I’m back in Ulaanbaatar, tired after three weeks in the field (resting today at a comfortable hotel, the Bayangol) but very, very pleased with the Expedition and its results. There will be a series of posts on all aspects of the 3rd WildArt Mongolia Expedition once I’m home, but for now I’ll share some favorite images with you. Consider these the appetizer…

In chronological order:

Hokh Serkiin Nuruu and Kazakh horsemen
Hokh Serkiin Nuruu Nature Reserve and some of the Kazakh horsemen who were hired to find and drive the argali
Hokh Serkiin Nuruu Nature Reserve; argali capture site with nets
Hokh Serkiin Nuruu Nature Reserve; argali capture site with nets ready to unroll and set up
Countryside scene enroute from Hokh Serkhiin Nuruu to Hovd
Countryside scene enroute from Hokh Serkhiin Nuruu to Hovd
Khar Us Nuur reedbeds; we stopped here for lunch
Khar Us Nuur reedbeds; we stopped here for lunch
Turuu wading at the "beach" on the east shore of Khar Us Nuur; he's a student I met last year who is quite a good artist and he came along on the first two weeks of the Expedition at my invitation
Turuu wading at the “beach” on the east shore of Khar Us Nuur; he’s a student I met last year who is quite a good artist and he came along on the first two weeks of the Expedition at my invitation
Maikhan Nature Reserve campsite with aspens
Maikhan Nature Reserve campsite with aspens
Jargalant Hairhan Uul in Khar Us Nuur National Park campsite in valley; ovoo is across from a sacred spring
Jargalant Hairhan Uul (in Khar Us Nuur National Park) campsite in valley; ovoo is across from a sacred spring
Khomyn Tal and takhi
Khomyn Tal and takhi
Khomyn Tal takhi
Khomyn Tal takhi; I saw all 53 horses over three days
Khar Nuur campsite
Khar Nuur campsite
Khur Nuur moonrise over Jargalant Hairhan Uul
Khar Nuur moonrise over Jargalant Hairhan Uul
Dorgon Nuur at sunset
Dorgon Nuur at sunset
Viewpoint in Khar Us Nuur National Park from which one can see three sacred mountains, including Hokh Serkiin Nuruu
Viewpoint in Khar Us Nuur National Park from which one can see three sacred mountains, including Hokh Serkiin Nuruu
Chandmani street scene; we went into the soum center to buy groceries and other supplies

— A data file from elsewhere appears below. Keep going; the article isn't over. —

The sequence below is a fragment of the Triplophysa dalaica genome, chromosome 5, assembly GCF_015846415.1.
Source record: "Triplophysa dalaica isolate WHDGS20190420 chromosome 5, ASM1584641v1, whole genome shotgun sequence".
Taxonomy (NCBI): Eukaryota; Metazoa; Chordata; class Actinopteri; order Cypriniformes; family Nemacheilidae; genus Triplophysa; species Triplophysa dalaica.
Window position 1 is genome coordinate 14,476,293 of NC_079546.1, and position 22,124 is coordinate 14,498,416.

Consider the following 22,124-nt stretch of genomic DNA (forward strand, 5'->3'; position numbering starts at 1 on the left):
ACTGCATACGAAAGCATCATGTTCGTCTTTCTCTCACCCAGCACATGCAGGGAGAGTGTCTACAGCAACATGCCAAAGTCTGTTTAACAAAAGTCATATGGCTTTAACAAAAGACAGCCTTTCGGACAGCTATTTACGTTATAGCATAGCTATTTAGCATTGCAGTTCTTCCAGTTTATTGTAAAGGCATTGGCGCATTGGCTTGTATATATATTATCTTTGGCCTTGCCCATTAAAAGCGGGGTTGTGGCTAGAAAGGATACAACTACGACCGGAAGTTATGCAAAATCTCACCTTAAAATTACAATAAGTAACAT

Chandmani street scene; we went into the soum center to buy groceries and other supplies
Statue in Chandmani dating from socialist times
Statue in Chandmani dating from socialist times
A woman named Tsendayush who I met in one of the shops
A woman named Tsendayush who I met in one of the shops (photo by Narankhuu Sukhbat)
The second valley on Jargalant Hairkhan Uul that we camped in; the mountain is snow leopard habitat with currently 37 cats
The second valley on Jargalant Hairkhan Uul that we camped in; the mountain, which has many peaks, is snow leopard habitat with a currently estimated population of 37 cats; this image was taken of the slopes above a winter livestock shelter
Two camels came past our camp on Jargalant Hairkhan Uul while I was sketching
Two camels came past our camp on Jargalant Hairkhan Uul while I was sketching
Drawing the rock falls in the stream that runs through the second valley
Drawing the rock falls in the stream that runs through the second valley (photo by Narankhuu Sukhbat)

And to give credit where credit is due…no one does a trip like this alone. Those of us who travel deep into the countryside of Mongolia have to rely on our guides and drivers to get us there and back again. To mine, show below, a heartfelt “bayarlalaa”.

My guide and driver who made the Expedition possible: Narankhuu Sukhbat and Damdin Birvaa
My guide and driver: Narankhuu Sukhbat and Damdin Birvaa (photo by Turuu)

Thank you also to Jan Wigsten and the staff at Nomadic Journeys, who have provided all my travel resources and logistics since 2006.